Heaven or Hell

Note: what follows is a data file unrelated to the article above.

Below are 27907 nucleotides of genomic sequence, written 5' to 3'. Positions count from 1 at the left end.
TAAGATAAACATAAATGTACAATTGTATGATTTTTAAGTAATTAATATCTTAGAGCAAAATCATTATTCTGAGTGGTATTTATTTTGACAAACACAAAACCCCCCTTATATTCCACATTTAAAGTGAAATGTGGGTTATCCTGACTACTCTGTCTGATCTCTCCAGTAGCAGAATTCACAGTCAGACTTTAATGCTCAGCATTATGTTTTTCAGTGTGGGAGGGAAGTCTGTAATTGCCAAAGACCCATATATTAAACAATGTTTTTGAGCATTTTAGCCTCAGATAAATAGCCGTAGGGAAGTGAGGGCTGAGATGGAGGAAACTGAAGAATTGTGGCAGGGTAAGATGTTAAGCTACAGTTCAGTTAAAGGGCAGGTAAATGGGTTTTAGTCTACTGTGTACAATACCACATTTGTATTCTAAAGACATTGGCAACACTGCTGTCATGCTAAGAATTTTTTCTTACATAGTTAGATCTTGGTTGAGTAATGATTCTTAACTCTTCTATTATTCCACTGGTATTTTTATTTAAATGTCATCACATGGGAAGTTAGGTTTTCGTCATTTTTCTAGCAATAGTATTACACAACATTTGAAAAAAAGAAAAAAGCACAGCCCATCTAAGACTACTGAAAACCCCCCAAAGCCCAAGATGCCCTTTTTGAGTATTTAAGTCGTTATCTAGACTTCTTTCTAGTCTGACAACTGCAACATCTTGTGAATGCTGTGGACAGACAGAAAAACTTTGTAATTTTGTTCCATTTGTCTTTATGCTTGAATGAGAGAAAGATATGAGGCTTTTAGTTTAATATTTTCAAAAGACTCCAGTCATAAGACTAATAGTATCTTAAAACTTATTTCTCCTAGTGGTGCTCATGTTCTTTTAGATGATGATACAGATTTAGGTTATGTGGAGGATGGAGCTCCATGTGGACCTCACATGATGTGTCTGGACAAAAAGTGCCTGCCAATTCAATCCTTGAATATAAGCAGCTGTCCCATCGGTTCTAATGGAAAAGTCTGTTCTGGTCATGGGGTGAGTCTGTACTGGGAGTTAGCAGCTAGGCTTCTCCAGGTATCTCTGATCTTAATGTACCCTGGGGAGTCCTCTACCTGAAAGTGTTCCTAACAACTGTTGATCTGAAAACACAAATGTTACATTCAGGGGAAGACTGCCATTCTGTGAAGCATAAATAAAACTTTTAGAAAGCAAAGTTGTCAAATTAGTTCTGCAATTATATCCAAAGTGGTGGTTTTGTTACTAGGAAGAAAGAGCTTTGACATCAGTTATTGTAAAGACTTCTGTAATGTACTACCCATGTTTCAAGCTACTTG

Here’ s a thing,  it transpires our old favourite ‘Snakes and Ladders’ stems from an old Indian game,  ‘ Game of Heaven and Hell’, which sounds a lot more fun to me.  True fun needs an element of adventure, and risk , and this game provides the ultimate risk, Heaven, or Hell.  Originally it was used as a vehicle for introducing ethics, so could possibly bear a re-introduction to our modern world on that basis.  We could begin with the bankers. then workshops to include politicians, and slowly move through the whole population.  So simple.  Each square has a number and a legend which comprises the names of virtues and vices. If you have the fortune to land on square 17, then the longest ladder will transfer you from ‘Compassionate Love’ to ; The World of the Absolute’.  It reminds me of a prayer from the fourth century philosopher, Augustine ; “Lord , give me chastity and temperance, but not now”.  For more than a short period in our history,  man has been consumed with the idea of what happens when we die. The consideration of this question has occupied philosophers and religions from all creeds and ages,  and the preoccupation has led to the idea that how we live in the here and now somehow determines how we proceed.  I am more of the view that ethics and principles are more likely to be adhered to and valued if they are arrived at from a position of respect and compassion for the world and its contents as we experience it today.  Nevertheless, I have arrived at that conjecture by living in a particular place and  time, and understand that context is everything.  Travelling imaginatively back in time to the Middle Ages,  it is likely that people’s daily lives were very influenced by the fear of everlasting hell.  What a torment.  To own thoughts and deeds that not only impacted on your relationships , but on your very real future, forever.  The question I have to ask, is did it work? Did everyone discard their lousy side?  I doubt that. Anyway, I read Chaucer, well, a bit of Chaucer.  (I have a translation under my bed to start, as I write).  This alabaster panel , dating back to about 1420 denotes a scene from the Last Judgement, as told in the teachings of St Jerome.  ‘The Golden Legend of Jacapo da Voragine’, a thirteenth century text itemized the fifteen signs of the coming of that day, and was almost as well read as the Bible at that time.  The panel shows how men will emerge from caves, unable to speak, and having lost their senses. Other apocalyptic signs will be earthquakes, the rising and falling of the sea, stars falling from the sky, and the burning of the earth.  Oh dear.  I can see where they are coming from.  Natural disasters are , by their nature tragic and gargantuan in scale, and remind us all of our inconsequence in time and space.  They are also useful tools for powerful establishments, and charasmatic teachers to use as portents of   heaven and hell, in order to manipulate behaviours. Our own politicians use fear on a daily basis to distract and confuse the populace.  It is time that modern understanding develops into a deep understanding for personal moral responsibility.  In the meantime, have a game of Snakes and Ladders, and enjoy the ride.







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